[Haskell-cafe] Cost: (:) vs head
Daniel Fischer
daniel.is.fischer at web.de
Sat Sep 11 10:16:09 EDT 2010
On Saturday 11 September 2010 14:46:48, Bas van Dijk wrote:
> On Sat, Sep 11, 2010 at 5:13 AM, michael rice <nowgate at yahoo.com> wrote:
> > Which of these would be more costly for a long list?
> >
> > f :: [Int] -> [Int]
> > f [x] = [x]
> > f (x:xs) = x + (head xs) : f xs
> >
> > f :: [Int] -> [Int]
> > f [x] = [x]
> > f (x:y:xs) = x + y : f (y:xs)
>
> So to summarize from fastest to slowest:
>
> f1: mean: 80.04258 ms
> f4: mean: 80.80089 ms
> f3: mean: 82.66586 ms
> f2: mean: 83.13315 ms
>
>
> To find out why f1 is the fastest you can look at the core using
> ghc-core[2]:
>
f4_go :: Int -> [Int] -> [Int]
>
> f3_$sf3 :: [Int] -> Int -> [Int]
>
> f2_$sf2 :: [Int] -> Int -> [Int]
>
> I don't immediately see the reason for the time difference between f4,
> f3 and f2. The inner loops all seem equivalent.
I don't pretend to understand at the processor level why f4's loop is
faster that f2's and f3's, but I've observed on several occasions that
parameter order plays a big rôle for performance. Apart from the rule to
order them in increasing order of variation, on my box, getting Int#
parameters first (in the core) is better (in particular, getting them
before Double# parameters, doesn't seem to make so much difference for
lists or boxed types in general), so that might explain the difference.
And, just for kicks:
f5 :: [Int] -> [Int]
f5 [] = []
f5 xs@(_:ys) = zipWith (+) xs (ys ++ [0])
and for speed:
f6 :: [Int] -> [Int]
f6 [] = []
f6 (x:xs) = go x xs
where
go y [] = [y]
go y (z:zs) = let s = y+z in s `seq` (s : go z zs)
f7 :: [Int] -> [Int]
f7 [] = []
f7 (x:xs) = go xs x
where
go [] y = [y]
go (z:zs) y = let s = y+z in s `seq` (s : go zs z)
f7: mean: 32.06289 ms
f6: mean: 32.70934 ms
f1: mean: 39.27808 ms
f4: mean: 40.30768 ms
f2: mean: 41.05561 ms
f3: mean: 41.49728 ms
f5: mean: 59.87034 ms
Well, actually it isn't so clear cut between f2, f3 and f4, I've even had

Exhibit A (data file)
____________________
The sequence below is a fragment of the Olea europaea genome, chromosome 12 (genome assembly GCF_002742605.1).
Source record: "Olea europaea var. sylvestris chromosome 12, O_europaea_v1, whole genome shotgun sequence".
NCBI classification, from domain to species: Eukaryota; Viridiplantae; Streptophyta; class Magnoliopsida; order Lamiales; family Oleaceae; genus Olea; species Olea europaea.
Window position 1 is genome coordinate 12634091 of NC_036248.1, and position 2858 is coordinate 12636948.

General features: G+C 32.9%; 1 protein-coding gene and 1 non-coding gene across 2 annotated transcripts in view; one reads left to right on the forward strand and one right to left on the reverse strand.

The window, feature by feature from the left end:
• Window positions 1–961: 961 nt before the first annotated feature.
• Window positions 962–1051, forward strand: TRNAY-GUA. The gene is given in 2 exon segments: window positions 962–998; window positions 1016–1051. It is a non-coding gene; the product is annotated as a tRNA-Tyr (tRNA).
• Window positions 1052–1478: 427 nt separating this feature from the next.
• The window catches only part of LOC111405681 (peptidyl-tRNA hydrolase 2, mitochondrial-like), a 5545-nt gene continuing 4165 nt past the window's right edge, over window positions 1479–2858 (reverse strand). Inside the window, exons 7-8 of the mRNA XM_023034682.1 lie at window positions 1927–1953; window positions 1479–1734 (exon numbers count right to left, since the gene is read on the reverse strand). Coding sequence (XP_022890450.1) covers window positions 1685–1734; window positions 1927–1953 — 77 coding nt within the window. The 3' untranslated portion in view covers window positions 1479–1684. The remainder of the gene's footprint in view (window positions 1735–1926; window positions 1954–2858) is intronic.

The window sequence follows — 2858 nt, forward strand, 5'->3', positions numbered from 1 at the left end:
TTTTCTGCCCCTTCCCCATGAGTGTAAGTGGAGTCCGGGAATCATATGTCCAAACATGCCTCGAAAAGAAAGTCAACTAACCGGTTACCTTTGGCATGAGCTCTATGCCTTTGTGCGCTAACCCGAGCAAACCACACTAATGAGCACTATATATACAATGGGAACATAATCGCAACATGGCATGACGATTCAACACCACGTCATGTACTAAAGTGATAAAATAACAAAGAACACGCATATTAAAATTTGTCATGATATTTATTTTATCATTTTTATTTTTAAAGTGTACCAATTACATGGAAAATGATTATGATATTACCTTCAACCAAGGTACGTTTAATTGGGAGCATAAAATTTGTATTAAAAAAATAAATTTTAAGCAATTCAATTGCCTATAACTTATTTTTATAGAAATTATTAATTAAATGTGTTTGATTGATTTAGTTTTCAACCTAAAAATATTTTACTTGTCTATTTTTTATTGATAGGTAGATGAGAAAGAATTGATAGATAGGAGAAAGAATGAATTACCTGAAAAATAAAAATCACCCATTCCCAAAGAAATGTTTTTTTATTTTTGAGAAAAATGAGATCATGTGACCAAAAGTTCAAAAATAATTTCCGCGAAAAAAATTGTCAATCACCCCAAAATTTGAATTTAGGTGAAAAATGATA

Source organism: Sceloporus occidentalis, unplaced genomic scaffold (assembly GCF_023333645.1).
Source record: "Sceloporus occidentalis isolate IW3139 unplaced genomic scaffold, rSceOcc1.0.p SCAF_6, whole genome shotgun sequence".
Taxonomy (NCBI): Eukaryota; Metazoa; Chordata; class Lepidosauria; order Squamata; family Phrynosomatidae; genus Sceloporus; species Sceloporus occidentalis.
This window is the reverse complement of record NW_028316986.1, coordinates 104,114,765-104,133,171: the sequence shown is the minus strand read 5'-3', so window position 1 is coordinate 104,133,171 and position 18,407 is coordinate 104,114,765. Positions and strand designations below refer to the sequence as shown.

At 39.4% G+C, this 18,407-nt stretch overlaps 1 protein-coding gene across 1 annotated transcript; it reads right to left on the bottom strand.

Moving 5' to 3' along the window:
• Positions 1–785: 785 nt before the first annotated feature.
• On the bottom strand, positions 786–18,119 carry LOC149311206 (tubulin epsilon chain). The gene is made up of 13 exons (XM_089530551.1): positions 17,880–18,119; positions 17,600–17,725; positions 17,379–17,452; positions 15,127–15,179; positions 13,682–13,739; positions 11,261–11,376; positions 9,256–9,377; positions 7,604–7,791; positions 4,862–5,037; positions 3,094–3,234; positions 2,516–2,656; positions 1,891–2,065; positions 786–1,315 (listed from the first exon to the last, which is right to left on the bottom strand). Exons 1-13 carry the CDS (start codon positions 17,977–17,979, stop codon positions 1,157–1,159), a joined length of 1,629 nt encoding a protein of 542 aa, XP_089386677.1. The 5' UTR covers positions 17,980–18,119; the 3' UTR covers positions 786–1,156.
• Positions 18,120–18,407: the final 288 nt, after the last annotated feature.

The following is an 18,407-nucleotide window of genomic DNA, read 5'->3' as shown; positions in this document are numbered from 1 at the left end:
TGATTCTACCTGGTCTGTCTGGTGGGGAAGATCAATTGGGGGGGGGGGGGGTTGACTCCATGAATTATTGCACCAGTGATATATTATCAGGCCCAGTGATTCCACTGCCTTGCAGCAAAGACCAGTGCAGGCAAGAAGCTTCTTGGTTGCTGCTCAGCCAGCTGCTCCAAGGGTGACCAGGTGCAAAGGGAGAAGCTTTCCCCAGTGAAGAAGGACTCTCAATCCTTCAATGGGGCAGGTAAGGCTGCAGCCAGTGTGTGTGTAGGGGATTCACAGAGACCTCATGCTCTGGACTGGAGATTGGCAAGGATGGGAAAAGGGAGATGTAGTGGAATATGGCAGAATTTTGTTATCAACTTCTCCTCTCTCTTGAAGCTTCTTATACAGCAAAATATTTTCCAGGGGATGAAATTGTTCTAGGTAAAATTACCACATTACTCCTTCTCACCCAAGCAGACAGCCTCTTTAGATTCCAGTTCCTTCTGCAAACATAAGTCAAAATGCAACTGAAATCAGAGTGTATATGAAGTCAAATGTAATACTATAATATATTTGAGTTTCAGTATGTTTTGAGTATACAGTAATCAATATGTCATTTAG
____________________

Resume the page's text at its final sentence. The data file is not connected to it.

benchmark runs where f4 was slower than f2 and f3, the order of f2 and f3
changes too. Also sometimes f6 is faster than f7, but usually f7 is a
little faster than f6, there's a largish gap to f1, a smaller gap to f4,
closely followed by f2 and f3, f5 trailing by a long distance.
So, let's look at the core for f6 and f7 (inner loops only):
Rec {
TestFuns.f6_$sgo :: [GHC.Types.Int]
-> GHC.Prim.Int#
-> [GHC.Types.Int]
GblId
[Arity 2
NoCafRefs
Str: DmdType SL]
TestFuns.f6_$sgo =
\ (sc_sok :: [GHC.Types.Int]) (sc1_sol :: GHC.Prim.Int#) ->
case sc_sok of _ {
[] ->
GHC.Types.:
@ GHC.Types.Int
(GHC.Types.I# sc1_sol)
(GHC.Types.[] @ GHC.Types.Int);
: z_ae4 zs_ae5 ->
case z_ae4 of _ { GHC.Types.I# y_amw ->
GHC.Types.:
@ GHC.Types.Int
(GHC.Types.I# (GHC.Prim.+# sc1_sol y_amw))
(TestFuns.f6_$sgo zs_ae5 y_amw)
}
}
end Rec }
Yay, the Int parameter got unboxed, so one visit less to the heap per
round. But GHC switched the parameter order, so let's try to fix that by
switching the order ourselves:
Rec {
TestFuns.f7_$sgo :: GHC.Prim.Int#
-> [GHC.Types.Int]
-> [GHC.Types.Int]
GblId
[Arity 2
NoCafRefs
Str: DmdType LS]
TestFuns.f7_$sgo =
\ (sc_sot :: GHC.Prim.Int#) (sc1_sou :: [GHC.Types.Int]) ->
case sc1_sou of _ {
[] ->
GHC.Types.:
@ GHC.Types.Int
(GHC.Types.I# sc_sot)
(GHC.Types.[] @ GHC.Types.Int);
: z_aeb zs_aec ->
case z_aeb of _ { GHC.Types.I# y_amw ->
GHC.Types.:
@ GHC.Types.Int
(GHC.Types.I# (GHC.Prim.+# sc_sot y_amw))
(TestFuns.f7_$sgo y_amw zs_aec)
}
}
end Rec }
Exactly what I wanted :)
>
> Regards,
>
> Bas
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